Schwed admitted, “Charley is absolutely perfect for the role of Iris. When I saw her walking in Georgetown, I literally said out loud, ‘That’s Iris. That’s our girl…’ The only problem on-set we’ve had is that her romantic interest in the film, well, his character’s name is ‘Charlie,’ so when I say, ‘Hey Charley, I need you to do this or that,’ two people turn and say, ‘Okay!’”
Having written, directed or produced 12 short art films that have played at over a dozen international film festivals, Schwed was asked, “What is the biggest challenge so far in making a feature length film?” Her response? “Raising money.”
Although her team has not yet reached their budget goal, they are forging ahead, but are keeping a keen eye out for those who can help. “We are definitely interested in talking with patrons of the arts, film investors and even local companies regarding sponsorship or some type of ‘tasteful’ product placement.”
You can see an earlier promotional shoot and get more information on the film and how you can help support The Upside of Iris here.
By Doug Bradshaw, associate producer of The Upside of Iris
The award-winning Arts in Foggy Bottom Outdoor Sculpture Exhibit opened for its third season in the Foggy Bottom Historic District on Saturday afternoon. Sculpting Outside the Lines, this year’s theme, is the inspiration of curator, Laura Roulet, who worked with founders and co-directors of the exhibit, Jackie Lemire, Jill Nevius and Mary Kay Shaw to create another distinctive display of public art for the neighborhood.
What began in 2008 as an effort to introduce sculpture into the community and bring neighbors together has evolved into a professional production with self-guided cell phone tours, artist-guided tours, maps, and more. Now in its third cycle with eight sculptures designed exclusively for the event, the show has the ability to match each sculpture with an appropriate outdoor space.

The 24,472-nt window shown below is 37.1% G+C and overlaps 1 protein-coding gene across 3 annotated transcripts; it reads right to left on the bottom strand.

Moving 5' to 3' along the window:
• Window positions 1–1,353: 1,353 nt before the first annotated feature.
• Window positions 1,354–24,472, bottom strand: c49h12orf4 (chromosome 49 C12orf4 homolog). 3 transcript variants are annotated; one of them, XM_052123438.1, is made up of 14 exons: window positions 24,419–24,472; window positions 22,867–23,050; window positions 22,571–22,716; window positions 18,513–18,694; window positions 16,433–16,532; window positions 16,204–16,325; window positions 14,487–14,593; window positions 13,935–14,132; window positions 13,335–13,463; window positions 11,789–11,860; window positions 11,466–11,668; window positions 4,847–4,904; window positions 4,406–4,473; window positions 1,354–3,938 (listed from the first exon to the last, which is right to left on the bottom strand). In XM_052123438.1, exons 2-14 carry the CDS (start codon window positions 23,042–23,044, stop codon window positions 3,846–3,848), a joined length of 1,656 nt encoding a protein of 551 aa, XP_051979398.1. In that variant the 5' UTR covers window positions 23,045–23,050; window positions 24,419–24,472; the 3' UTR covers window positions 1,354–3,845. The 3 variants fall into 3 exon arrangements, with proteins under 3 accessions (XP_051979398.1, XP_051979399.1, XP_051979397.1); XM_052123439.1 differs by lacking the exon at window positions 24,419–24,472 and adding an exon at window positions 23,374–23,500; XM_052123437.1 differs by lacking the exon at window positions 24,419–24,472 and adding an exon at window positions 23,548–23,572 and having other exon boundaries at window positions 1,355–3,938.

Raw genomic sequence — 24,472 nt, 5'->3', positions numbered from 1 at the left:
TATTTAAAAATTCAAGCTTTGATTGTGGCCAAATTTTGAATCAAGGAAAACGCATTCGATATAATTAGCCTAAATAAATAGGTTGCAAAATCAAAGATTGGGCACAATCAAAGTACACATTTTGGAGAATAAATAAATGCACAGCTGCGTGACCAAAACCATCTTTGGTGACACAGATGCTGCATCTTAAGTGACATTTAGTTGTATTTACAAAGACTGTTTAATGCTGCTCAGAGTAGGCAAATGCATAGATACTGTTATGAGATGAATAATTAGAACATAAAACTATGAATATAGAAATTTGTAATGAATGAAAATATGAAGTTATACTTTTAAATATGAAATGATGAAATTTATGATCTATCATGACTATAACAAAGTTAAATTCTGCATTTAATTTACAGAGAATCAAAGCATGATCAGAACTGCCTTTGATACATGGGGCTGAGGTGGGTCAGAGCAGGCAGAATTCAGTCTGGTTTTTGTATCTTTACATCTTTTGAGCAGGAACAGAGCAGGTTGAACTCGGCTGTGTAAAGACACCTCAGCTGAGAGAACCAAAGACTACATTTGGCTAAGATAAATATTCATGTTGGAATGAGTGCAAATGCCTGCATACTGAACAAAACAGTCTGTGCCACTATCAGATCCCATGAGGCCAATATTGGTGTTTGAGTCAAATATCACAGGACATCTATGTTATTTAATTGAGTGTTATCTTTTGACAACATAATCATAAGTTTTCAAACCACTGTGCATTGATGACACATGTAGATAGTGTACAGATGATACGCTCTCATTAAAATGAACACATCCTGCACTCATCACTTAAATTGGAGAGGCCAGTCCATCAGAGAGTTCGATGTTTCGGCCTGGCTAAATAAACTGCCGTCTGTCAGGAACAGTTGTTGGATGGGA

Sculpting Outside the Lines showcases 13 sculptures by 15 artists, most of whom are nationally recognized. The exhibit is the showcase for cast concrete angels by Dan Steinhilber who has had solo exhibitions at the Hirshhorn Museum and Sculpture Garden and the Baltimore Museum of Art. Barbara Liotta, who recently showed at the Phillips Gallery as part of Intersections, will create a large-scale site-specific work. For the first time, new media is included such as a projection by Jefferson Pinder, whose exhibits include the Smithsonian's National Portrait Gallery and the Studio Museum of Harlem. Joseph and John Dumbacher, locally renowned for their solo exhibit at the Corcoran Gallery of Art, will install a 13’ aluminum abstract sculpture. Dalya Luttwak’s recent solo exhibitions include the Kreeger Museum, Washington DC. She will create a site-specific suspended “root work.” The other artists featured are Linda Hesh, EH-CO, Yukiko Nakashima, Foon Sham, Lina Vargas de la Hoz, and local graduate students Patrick McGowan, Adam Nelson, Blake Turner, and Peter Lee who will present three new media works.
Sculpting Outside the Lines engages the community by expanding the boundaries of traditional outdoor sculpture, exploring the discourse between public and private in an active social space.
The exhibit can be seen in the yards of homes and businesses between 24th and 26th streets NW and H and K Streets. Self-guided tours are available on the web site or by picking up brochures that will be available at each of the sculpture sites. Artist-guided tours will be held on the third Saturday of each month at 11:00 am originating at the corner New Hampshire Avenue and Eye Street NW.
Arts in Foggy Bottom with its inaugural outdoor sculpture exhibit won the Mayor’s Arts Awards for “Innovation in the Arts” in 2009. It is funded by The Foggy Bottom Association Defense and Improvement Corporation. For more information, visit Foggy Bottom Association.
By Robin Jones, a marketing and style consultant.